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Addressing Intersectionality in Education

Hosted by the California Association of the Deaf

Friday, September 13, 2019

RID Sponsored CEU Sessions

Each session is 40 minutes long, 0.065 Professional Studies – CEUs (0.26 total CEUs)

“ProTactile is for Everyone” – Roberto Cabrera

Session description: The DeafBlind People of Colors community in California has been growing strong in the last few years as more DeafBlind Leaders of Colors have emerged. This workshop is an opportunity to explore the impact on identity development in young DeafBlind People of Colors. The workshop is an opportunity to apply the ProTactile philosophy in promoting young DeafBlind People of Colors.

Educational objectives: 

  • Identify at least 2 ways you can reflect on educational Staffs’ attitudes towards DeafBlind, while allowing for Autonomy and identity development in DeafBlind youth in educational settings.
  • Identify at least 2 benefits and the impact of ProTactile and its practice in working with DeafBlind individuals.

About the Presenter:
Roberto Cabrera is a Senior Vocational Rehabilitation Counselor for Deaf, DeafBlind, DeafDisabled, Hard of Hearing and Late-Deafened (DDBDDHHLD), and in evening hours Roberto is teaching American Sign Language at local community colleges. Roberto is a mentor of the core team with DeafBlind Interpreting National Training and Resource Center and one of the leading mentors with DeafBlind Interpreting Training Institute at Western Oregon University. Roberto is representing different organizations: Counsil de Manos, California Manos del Corazon, and Southern California Association of the DeafBlind. As an active community member, Roberto has embraced his intersectionality identities – Third Generation DeafBlind, Dominican and Queer. Besides community involvement, Roberto loves chatting with people in ProTactile American Sign Language.

This session is eligible for 0.065 PS – PPO CEUs at the “Some” Content Knowledge Level.

 

“Plights of the Youth” – Raquel Espinoza-Ortega

Session Description: Young people are less likely to be open with people of higher status or “privileged” people in fear of having their deepest fears and secrets exposed, leading to insecurity and possibility of self-isolation.

Educational Objectives:

  • Define the term “privilege”, and how it affects the youth from marginalized communities
  • Attendees will be able to identify at least 2 areas in which Adults can create a safe and nurturing environment for students who may be from a marginalized community

About the Presenter:

Raquel, Better known as Taz to many friends and colleagues, we born and raised in Los Angeles, California. As very family-oriented Mexican-American woman, she enjoys spending time with her family and dog and appreciated their on-going support for her. She also is involved in her local community by contributing her time as much as she could.

After graduating from Marlton School in 2012, she attended National Technical Institute of the Deaf, one of nine colleges in Rochester Institutes of Technology. Her major at the time was Information Technology. However, she couldn’t see herself in this field of career, so she transferred to Mount San Antonio College in California, studying General Education, but it did not last long. It wasn’t until she attended Greater Los Angeles Agency of Deafness Inc (GLAD) event where she was volunteering at a booth that she finally realized her true passion. She was approached by one of the event directors who request her assistance in providing an interpretation for a woman with low vision. Despite not having experiences, Taz proceed with the woman’s approval. After the event had ended, the woman expressed a deep gratitude. At another event where John Maucere was performing, she was asked to copy sign for a group of deaf people with low vision. After she was done, she received so much praise that she knew what she wanted to do with her life. Deaf Interpreting became her passion.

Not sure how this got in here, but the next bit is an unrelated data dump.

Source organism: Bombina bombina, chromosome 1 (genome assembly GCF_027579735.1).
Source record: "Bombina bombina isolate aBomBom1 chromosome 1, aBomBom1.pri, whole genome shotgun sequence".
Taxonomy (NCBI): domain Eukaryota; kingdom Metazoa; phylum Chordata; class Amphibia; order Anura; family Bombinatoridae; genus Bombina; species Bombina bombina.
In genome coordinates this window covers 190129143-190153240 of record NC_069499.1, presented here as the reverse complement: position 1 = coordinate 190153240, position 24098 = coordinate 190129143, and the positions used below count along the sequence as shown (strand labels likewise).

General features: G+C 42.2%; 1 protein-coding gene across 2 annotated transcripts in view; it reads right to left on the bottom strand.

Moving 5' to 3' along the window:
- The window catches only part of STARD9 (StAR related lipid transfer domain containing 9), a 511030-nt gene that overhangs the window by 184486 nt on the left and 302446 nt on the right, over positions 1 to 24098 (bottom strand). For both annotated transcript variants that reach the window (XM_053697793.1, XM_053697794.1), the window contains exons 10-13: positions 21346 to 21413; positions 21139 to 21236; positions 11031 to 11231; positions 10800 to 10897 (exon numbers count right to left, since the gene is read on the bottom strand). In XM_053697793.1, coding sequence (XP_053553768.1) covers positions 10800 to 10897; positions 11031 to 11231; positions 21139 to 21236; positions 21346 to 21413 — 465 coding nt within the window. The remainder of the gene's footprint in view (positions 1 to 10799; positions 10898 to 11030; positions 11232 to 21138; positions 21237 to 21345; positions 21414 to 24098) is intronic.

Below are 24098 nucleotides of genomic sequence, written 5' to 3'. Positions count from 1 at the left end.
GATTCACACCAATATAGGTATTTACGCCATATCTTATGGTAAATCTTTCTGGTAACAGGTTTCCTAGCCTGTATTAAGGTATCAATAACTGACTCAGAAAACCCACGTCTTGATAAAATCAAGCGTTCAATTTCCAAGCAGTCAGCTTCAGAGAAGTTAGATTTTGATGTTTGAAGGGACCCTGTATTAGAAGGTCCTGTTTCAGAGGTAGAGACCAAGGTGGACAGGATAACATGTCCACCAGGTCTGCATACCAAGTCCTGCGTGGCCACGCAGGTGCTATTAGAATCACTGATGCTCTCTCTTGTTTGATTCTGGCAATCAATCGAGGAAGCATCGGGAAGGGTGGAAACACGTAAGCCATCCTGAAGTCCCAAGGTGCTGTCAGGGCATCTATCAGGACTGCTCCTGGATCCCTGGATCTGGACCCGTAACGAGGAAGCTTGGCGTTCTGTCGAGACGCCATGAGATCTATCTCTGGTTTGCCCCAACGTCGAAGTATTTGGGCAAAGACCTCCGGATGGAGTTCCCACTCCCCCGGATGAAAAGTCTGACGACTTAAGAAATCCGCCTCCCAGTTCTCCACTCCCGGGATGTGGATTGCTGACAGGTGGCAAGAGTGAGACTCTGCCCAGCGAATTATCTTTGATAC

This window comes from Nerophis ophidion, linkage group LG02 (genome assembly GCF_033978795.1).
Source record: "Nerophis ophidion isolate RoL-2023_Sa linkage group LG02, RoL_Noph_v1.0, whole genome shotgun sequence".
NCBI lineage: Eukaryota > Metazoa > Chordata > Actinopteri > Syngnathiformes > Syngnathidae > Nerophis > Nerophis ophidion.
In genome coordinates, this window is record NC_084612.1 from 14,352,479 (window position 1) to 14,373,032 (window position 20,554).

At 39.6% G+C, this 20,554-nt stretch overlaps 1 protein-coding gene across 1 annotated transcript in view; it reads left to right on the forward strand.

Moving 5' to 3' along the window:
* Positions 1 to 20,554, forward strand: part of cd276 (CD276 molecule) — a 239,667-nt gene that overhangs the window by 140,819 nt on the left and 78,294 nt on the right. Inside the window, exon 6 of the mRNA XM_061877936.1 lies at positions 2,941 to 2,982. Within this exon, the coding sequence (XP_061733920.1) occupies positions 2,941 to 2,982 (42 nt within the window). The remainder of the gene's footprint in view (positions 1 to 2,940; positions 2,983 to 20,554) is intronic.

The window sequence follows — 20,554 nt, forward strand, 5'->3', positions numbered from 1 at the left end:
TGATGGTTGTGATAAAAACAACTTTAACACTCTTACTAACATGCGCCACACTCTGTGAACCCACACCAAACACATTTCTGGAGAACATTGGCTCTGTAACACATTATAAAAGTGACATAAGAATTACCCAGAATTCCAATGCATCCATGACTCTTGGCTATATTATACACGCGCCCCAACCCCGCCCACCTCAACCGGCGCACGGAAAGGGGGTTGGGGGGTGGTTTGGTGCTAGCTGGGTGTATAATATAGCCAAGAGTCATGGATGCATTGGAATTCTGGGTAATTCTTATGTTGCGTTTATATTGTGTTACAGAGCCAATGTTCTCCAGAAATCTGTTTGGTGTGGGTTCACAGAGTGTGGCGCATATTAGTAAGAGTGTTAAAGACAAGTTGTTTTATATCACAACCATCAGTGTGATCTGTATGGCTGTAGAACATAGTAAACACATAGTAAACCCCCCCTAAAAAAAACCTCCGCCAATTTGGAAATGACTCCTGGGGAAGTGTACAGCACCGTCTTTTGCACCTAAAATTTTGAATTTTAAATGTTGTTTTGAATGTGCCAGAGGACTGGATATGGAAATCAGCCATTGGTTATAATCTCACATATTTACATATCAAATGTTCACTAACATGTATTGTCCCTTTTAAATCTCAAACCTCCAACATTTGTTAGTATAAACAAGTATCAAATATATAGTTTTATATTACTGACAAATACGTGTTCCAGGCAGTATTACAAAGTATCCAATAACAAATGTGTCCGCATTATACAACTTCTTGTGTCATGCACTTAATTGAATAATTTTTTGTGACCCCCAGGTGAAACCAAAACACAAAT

Currently, Taz is attending Gallaudet University, situated in Washington D. C. This coming spring, she will be receiving her Bachelor of Arts in Interpretation. Despite many obstacles that occurred during her journey, she persevered and achieved her dreams. Taz is hoping to become a Certified Deaf Interpreter (CDI) to bring positivity and hopes in her future. She knows that her future is full of promises and will not abandon hopes and works hard to ensure that her dreams become realities.

This session is eligible for 0.065 PS CEUs at the Extensive Content Knowledge Level.

 

“Am Not Stopping, Join Me or Get Out of the Way!” – Sam Holden

Session Description: Purpose explain base on my research, data and talking with a lot of key leaders who had great impact on our Education system for our Deaf Community. It’s is my belief Black Deaf Youth and Adult living situation gotten worst. People need to understand every race has improve in many category when it comes to education and jobs. But when it comes to BLACK Deaf People, this is not the case and people will know there’s group out there who are White Deaf have played a role in making sure our generation education fails. At end of the day, goal to get the audience to understand our Black Deaf Youth are dying slowly. Will open up explaining how I was raise, what the challenges I faces due to color of my skin and how I find myself going to my own backyard with Deaf White people. During the 1990’s Black Deaf Youth were performing better than they are now as a whole community. They will learn top 3 reason why Black Deaf youth education gotten worst. . Then will show stats compare to now VS the 1990’s to show we have a serious problems and clearly some of the White Deaf leaders are playing a role on this on purpose. Will be able to explain how Deaf Schools are hurting our Black Deaf youth, how nobody continues to not pay attention and let this get sweep under the rug. More important to show our Black Deaf Youth are dying and slowly losing more control over our Youth Education to the point it be too late and no way to recover.